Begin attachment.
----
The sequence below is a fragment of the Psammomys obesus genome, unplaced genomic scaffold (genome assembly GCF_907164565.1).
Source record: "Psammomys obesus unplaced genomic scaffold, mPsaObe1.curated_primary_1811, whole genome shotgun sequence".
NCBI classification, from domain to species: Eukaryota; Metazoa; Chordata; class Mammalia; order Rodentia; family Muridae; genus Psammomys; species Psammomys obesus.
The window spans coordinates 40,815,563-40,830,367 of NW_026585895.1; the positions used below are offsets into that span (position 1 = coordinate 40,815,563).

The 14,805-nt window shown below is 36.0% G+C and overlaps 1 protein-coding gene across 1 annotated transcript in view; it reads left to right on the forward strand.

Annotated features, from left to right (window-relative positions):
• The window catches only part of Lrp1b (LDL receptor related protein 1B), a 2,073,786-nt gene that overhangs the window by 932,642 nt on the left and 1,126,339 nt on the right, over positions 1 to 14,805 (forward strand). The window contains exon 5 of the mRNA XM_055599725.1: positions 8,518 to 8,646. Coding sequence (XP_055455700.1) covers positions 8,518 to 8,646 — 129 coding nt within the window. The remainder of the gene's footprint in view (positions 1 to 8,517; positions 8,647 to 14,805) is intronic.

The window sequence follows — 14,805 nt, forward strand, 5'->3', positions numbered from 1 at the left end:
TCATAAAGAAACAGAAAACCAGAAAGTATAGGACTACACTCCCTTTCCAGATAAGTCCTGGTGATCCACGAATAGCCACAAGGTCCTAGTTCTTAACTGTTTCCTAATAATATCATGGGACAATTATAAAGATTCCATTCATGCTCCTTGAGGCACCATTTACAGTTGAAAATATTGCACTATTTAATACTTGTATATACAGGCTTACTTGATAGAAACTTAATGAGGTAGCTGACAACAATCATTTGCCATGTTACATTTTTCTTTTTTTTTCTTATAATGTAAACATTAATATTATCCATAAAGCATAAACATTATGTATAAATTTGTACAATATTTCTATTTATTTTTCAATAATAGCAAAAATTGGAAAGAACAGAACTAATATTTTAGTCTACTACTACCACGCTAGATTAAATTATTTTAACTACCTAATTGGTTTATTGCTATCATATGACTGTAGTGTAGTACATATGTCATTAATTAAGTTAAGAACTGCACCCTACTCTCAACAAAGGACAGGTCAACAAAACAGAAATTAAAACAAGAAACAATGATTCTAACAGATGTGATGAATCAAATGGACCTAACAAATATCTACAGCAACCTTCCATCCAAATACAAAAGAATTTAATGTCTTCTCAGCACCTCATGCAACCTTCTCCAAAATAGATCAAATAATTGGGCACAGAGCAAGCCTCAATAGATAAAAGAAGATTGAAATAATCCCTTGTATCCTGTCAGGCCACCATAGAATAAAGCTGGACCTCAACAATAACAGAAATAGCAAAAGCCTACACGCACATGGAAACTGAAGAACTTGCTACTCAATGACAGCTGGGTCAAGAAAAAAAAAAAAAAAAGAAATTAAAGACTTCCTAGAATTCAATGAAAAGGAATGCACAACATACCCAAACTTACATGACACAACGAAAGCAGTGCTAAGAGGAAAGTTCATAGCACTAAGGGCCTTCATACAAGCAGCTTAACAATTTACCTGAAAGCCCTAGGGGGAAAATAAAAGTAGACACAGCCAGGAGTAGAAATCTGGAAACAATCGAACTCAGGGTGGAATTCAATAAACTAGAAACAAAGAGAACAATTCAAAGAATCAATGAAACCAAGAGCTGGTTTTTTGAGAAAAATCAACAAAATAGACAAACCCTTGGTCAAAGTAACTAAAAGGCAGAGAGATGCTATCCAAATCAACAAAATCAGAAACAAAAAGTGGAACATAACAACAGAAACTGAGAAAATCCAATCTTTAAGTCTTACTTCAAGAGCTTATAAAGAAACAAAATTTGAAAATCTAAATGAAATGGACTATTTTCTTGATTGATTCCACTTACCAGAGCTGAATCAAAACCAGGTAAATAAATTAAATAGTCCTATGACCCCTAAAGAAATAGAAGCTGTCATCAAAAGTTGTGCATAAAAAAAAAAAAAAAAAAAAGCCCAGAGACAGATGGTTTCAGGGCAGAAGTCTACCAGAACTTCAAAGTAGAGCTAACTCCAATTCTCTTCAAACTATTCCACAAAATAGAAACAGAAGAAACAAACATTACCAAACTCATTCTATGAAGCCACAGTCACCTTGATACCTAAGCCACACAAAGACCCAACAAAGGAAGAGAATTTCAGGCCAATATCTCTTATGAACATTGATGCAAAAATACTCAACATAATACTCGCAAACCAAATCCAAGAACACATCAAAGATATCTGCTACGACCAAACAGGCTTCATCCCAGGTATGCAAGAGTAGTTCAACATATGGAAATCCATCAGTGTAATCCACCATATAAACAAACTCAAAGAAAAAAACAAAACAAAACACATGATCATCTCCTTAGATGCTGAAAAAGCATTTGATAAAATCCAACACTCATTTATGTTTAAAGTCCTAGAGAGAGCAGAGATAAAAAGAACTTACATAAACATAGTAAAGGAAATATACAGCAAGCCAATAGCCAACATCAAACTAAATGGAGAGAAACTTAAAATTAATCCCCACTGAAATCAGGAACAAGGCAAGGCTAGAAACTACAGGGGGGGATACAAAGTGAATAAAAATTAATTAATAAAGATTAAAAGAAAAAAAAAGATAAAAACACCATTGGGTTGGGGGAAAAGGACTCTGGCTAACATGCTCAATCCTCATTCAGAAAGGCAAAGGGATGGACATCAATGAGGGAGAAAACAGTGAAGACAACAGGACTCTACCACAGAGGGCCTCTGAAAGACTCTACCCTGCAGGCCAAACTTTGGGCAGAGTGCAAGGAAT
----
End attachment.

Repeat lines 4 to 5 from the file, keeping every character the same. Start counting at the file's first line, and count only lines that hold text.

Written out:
The window spans coordinates 40,815,563-40,830,367 of NW_026585895.1; the positions used below are offsets into that span (position 1 = coordinate 40,815,563).

The 14,805-nt window shown below is 36.0% G+C and overlaps 1 protein-coding gene across 1 annotated transcript in view; it reads left to right on the forward strand.